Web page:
I was wandering around a casino the other day, exploring the corridors, walking in and out of different rooms, passing kitchens and restaurants, and generally soaking up the atmosphere. I mustn’t have been paying attention as we ended up in the high roller area (someone came through the door the other way and we just walked in). You could tell it was the high roller areas because the carpet was nicer and the noise level suddenly dropped. I was enjoying the quiet and the fancy canapes being handed out when I passed an almost closed door and a sign saying “players only”. The room on the other side was packed. Since I wasn’t playing I passed on by but the image stuck in my mind and got me thinking. What was so special about this room?
Everybody was there for one reason
In the world of innovation there are two types of innovation meet ups. Those with buzz and those without. You already know the ones with buzz. Think Y Combinator, Pitch Club, and Startup Weekend. These groups all work because they have a strong focus. People go for one reason. To validate their business model. Budding entrepreneurs take along their idea, meet some people and generally completely change their idea until they have something that works. This is called business model validation. They try it out, make changes and try it out some more. If they are lucky they might leave with a team and some kind of promise of capital.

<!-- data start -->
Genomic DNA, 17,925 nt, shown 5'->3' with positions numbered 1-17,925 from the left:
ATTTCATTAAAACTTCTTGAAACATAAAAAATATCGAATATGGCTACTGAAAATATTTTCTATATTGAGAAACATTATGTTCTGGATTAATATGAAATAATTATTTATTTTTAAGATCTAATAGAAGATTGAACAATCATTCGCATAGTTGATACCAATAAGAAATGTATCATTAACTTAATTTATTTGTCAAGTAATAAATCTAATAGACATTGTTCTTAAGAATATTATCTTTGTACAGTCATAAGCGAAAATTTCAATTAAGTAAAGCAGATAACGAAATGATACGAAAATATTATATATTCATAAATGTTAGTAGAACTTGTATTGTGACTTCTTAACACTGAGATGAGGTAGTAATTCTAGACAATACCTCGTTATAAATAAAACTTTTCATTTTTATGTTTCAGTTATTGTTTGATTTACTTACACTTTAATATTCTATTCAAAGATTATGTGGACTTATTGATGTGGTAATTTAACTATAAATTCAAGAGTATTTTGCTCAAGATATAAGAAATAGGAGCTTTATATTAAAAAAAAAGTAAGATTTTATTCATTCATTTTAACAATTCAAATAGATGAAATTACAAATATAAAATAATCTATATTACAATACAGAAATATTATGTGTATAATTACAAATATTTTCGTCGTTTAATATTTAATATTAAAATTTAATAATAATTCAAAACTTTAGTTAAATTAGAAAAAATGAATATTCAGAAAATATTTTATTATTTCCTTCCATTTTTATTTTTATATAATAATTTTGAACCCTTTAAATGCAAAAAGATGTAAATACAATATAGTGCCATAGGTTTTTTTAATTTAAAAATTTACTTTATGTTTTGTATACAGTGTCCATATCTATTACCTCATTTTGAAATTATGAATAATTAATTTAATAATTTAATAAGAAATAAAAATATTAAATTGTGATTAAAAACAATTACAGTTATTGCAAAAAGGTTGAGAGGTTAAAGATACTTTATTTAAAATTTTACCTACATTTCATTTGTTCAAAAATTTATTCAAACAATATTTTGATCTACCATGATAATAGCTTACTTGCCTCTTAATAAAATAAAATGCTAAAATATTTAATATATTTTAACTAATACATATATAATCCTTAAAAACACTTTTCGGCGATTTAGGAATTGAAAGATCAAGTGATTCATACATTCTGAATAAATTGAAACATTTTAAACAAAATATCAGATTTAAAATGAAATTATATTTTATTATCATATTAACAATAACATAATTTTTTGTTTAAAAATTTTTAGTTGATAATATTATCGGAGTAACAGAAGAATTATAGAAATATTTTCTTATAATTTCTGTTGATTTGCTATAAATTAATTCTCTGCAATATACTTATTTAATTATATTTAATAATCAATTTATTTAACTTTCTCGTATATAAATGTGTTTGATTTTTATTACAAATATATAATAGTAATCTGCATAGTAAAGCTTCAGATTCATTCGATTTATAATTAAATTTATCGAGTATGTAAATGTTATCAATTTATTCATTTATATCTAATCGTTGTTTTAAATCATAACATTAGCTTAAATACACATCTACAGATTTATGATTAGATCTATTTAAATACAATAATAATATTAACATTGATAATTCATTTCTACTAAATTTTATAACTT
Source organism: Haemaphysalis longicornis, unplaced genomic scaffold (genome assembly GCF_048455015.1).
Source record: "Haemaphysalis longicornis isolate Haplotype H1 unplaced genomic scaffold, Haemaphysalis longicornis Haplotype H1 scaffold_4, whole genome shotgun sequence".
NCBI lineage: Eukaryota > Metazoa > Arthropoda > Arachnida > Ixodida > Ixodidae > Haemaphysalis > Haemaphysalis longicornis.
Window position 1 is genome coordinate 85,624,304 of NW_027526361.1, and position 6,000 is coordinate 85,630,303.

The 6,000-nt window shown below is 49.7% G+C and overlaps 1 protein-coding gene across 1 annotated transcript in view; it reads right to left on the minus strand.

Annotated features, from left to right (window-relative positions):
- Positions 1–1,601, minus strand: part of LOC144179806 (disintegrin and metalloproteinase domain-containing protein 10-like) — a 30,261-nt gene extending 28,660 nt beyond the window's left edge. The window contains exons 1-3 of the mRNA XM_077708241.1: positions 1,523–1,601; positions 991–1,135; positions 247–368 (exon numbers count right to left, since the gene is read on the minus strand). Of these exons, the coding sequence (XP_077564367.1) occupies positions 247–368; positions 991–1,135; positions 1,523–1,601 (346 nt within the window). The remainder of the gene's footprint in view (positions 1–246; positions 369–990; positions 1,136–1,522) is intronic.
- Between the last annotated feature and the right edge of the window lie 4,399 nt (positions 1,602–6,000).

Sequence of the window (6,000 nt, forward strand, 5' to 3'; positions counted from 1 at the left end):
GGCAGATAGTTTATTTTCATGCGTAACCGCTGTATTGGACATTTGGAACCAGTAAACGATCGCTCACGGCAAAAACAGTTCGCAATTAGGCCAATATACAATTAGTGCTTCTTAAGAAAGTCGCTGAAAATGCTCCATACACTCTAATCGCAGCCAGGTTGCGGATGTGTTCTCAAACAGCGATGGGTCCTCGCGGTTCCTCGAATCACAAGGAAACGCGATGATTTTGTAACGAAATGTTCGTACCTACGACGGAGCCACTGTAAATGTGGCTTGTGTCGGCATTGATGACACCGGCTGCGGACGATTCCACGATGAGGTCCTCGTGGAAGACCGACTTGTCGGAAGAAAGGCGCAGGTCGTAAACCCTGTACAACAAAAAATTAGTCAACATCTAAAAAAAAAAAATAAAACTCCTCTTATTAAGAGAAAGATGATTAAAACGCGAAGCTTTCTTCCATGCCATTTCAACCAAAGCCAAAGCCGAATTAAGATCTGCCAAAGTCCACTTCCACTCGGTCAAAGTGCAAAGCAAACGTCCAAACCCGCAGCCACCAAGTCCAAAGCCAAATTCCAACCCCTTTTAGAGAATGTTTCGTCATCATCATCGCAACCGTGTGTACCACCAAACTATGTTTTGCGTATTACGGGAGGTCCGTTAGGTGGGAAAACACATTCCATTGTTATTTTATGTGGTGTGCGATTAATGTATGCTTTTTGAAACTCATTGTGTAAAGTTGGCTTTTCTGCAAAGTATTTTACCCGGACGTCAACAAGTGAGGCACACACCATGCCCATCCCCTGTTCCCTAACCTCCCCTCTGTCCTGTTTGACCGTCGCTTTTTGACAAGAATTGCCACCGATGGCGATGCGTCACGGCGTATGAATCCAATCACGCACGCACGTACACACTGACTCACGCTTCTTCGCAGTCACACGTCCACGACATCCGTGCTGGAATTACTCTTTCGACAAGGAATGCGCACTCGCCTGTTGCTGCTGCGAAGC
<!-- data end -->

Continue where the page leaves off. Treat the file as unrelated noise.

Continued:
These people are players. They have all gone with one goal in mind. To take part. Nobody has gone along to watch, or hang out.
So why do similar groups between existing businesses seem to fail? I’ve been along to a few different forums where people get together with the loose goal of “doing something with innovation”. Typically these groups are attended by businesses, consultants, government workers and academics. Their reason for going is unclear, and people generally keep their cards close to their chest. Action is low even when attendance is high. Why? My theory is that the people there are not their to play. They are their to observe. Effective groups are attended by people with the power to take action, and the desire to take action immediately.